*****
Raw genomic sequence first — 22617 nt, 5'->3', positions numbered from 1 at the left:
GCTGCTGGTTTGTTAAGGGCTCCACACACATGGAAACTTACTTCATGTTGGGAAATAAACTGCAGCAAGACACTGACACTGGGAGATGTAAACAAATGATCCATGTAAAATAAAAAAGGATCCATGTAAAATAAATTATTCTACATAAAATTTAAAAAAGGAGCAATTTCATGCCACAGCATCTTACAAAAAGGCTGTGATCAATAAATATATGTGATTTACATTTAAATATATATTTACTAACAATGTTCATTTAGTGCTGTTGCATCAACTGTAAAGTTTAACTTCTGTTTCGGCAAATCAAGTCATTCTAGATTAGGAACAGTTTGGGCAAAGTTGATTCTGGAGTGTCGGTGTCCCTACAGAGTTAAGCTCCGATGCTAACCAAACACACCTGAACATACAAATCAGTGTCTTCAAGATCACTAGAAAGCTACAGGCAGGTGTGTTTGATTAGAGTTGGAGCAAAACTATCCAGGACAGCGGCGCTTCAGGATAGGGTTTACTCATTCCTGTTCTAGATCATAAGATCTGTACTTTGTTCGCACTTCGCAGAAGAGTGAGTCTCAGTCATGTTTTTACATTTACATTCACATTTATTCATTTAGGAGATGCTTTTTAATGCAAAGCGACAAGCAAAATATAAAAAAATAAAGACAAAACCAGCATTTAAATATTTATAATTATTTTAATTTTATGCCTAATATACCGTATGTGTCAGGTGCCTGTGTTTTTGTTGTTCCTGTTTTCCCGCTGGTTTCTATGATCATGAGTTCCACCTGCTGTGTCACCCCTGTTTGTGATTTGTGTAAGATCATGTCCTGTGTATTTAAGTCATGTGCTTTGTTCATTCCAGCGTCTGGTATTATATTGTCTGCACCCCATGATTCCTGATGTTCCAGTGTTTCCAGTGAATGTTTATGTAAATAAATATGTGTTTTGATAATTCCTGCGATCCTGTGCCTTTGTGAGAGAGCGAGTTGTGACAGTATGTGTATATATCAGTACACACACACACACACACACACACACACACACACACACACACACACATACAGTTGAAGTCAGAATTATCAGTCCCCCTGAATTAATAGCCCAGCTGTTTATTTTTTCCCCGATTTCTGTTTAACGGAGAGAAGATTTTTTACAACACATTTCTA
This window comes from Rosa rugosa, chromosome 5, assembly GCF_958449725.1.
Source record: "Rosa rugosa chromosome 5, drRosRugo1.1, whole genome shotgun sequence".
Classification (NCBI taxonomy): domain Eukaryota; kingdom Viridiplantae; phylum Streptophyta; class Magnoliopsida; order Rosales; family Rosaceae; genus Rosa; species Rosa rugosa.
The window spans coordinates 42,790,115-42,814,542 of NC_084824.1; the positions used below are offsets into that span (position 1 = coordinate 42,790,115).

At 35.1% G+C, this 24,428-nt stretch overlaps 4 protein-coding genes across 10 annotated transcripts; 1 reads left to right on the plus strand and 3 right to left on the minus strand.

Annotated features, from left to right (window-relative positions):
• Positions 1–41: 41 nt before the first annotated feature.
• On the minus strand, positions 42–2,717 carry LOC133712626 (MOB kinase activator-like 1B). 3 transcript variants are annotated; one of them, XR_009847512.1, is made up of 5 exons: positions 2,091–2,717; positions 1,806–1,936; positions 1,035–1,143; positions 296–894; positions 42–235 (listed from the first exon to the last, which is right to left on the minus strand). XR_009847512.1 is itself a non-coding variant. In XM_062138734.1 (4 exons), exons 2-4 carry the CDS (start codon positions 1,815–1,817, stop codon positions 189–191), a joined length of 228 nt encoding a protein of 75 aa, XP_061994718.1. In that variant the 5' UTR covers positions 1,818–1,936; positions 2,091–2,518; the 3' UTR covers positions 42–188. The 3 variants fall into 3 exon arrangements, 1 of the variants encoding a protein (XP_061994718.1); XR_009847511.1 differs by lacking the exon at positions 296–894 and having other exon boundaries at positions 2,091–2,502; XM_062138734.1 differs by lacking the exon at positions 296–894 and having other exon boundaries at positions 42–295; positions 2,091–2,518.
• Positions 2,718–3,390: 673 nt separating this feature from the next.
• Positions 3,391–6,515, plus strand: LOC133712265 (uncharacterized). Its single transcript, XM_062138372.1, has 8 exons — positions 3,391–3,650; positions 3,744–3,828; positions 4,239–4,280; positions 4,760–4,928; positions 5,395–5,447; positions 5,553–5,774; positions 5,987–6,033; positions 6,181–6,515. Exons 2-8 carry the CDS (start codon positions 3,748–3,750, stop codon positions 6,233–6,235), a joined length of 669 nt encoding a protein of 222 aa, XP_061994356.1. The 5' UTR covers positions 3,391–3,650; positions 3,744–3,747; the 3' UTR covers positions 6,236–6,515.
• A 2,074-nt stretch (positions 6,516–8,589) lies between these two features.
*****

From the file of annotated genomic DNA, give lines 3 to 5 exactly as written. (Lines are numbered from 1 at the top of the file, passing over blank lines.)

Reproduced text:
This window comes from Rosa rugosa, chromosome 5, assembly GCF_958449725.1.
Source record: "Rosa rugosa chromosome 5, drRosRugo1.1, whole genome shotgun sequence".
Classification (NCBI taxonomy): domain Eukaryota; kingdom Viridiplantae; phylum Streptophyta; class Magnoliopsida; order Rosales; family Rosaceae; genus Rosa; species Rosa rugosa.